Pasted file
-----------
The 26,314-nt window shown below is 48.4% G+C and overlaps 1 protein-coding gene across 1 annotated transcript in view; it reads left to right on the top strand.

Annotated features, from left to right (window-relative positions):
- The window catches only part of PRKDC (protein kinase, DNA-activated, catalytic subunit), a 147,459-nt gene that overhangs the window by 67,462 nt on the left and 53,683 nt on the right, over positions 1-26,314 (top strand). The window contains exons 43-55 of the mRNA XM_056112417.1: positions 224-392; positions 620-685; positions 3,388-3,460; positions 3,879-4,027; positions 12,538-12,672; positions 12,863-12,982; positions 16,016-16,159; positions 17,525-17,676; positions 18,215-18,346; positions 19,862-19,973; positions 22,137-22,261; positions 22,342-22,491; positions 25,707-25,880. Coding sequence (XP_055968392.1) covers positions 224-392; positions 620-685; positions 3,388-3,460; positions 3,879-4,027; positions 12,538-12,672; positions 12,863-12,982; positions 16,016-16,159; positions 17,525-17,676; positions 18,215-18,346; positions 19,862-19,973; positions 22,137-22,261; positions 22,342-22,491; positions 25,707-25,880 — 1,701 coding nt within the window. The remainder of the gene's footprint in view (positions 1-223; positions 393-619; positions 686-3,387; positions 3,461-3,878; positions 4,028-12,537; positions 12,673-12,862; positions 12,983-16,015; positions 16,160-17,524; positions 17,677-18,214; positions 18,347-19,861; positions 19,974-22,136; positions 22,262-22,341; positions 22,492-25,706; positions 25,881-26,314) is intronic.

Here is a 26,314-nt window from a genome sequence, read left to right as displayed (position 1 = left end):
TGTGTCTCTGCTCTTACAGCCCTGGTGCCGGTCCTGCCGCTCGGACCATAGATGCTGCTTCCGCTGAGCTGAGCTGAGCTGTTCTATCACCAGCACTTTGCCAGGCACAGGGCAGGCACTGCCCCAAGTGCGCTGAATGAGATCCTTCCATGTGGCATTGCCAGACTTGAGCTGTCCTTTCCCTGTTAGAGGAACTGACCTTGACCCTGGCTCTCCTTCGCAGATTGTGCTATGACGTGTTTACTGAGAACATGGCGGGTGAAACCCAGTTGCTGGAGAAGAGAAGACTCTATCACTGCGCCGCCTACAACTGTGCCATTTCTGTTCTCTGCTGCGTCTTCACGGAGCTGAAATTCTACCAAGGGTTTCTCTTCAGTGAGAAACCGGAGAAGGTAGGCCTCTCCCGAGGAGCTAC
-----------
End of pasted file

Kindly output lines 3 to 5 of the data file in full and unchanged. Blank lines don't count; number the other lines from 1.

- The window catches only part of PRKDC (protein kinase, DNA-activated, catalytic subunit), a 147,459-nt gene that overhangs the window by 67,462 nt on the left and 53,683 nt on the right, over positions 1-26,314 (top strand). The window contains exons 43-55 of the mRNA XM_056112417.1: positions 224-392; positions 620-685; positions 3,388-3,460; positions 3,879-4,027; positions 12,538-12,672; positions 12,863-12,982; positions 16,016-16,159; positions 17,525-17,676; positions 18,215-18,346; positions 19,862-19,973; positions 22,137-22,261; positions 22,342-22,491; positions 25,707-25,880. Coding sequence (XP_055968392.1) covers positions 224-392; positions 620-685; positions 3,388-3,460; positions 3,879-4,027; positions 12,538-12,672; positions 12,863-12,982; positions 16,016-16,159; positions 17,525-17,676; positions 18,215-18,346; positions 19,862-19,973; positions 22,137-22,261; positions 22,342-22,491; positions 25,707-25,880 — 1,701 coding nt within the window. The remainder of the gene's footprint in view (positions 1-223; positions 393-619; positions 686-3,387; positions 3,461-3,878; positions 4,028-12,537; positions 12,673-12,862; positions 12,983-16,015; positions 16,160-17,524; positions 17,677-18,214; positions 18,347-19,861; positions 19,974-22,136; positions 22,262-22,341; positions 22,492-25,706; positions 25,881-26,314) is intronic.

Here is a 26,314-nt window from a genome sequence, read left to right as displayed (position 1 = left end):
TGTGTCTCTGCTCTTACAGCCCTGGTGCCGGTCCTGCCGCTCGGACCATAGATGCTGCTTCCGCTGAGCTGAGCTGAGCTGTTCTATCACCAGCACTTTGCCAGGCACAGGGCAGGCACTGCCCCAAGTGCGCTGAATGAGATCCTTCCATGTGGCATTGCCAGACTTGAGCTGTCCTTTCCCTGTTAGAGGAACTGACCTTGACCCTGGCTCTCCTTCGCAGATTGTGCTATGACGTGTTTACTGAGAACATGGCGGGTGAAACCCAGTTGCTGGAGAAGAGAAGACTCTATCACTGCGCCGCCTACAACTGTGCCATTTCTGTTCTCTGCTGCGTCTTCACGGAGCTGAAATTCTACCAAGGGTTTCTCTTCAGTGAGAAACCGGAGAAGGTAGGCCTCTCCCGAGGAGCTAC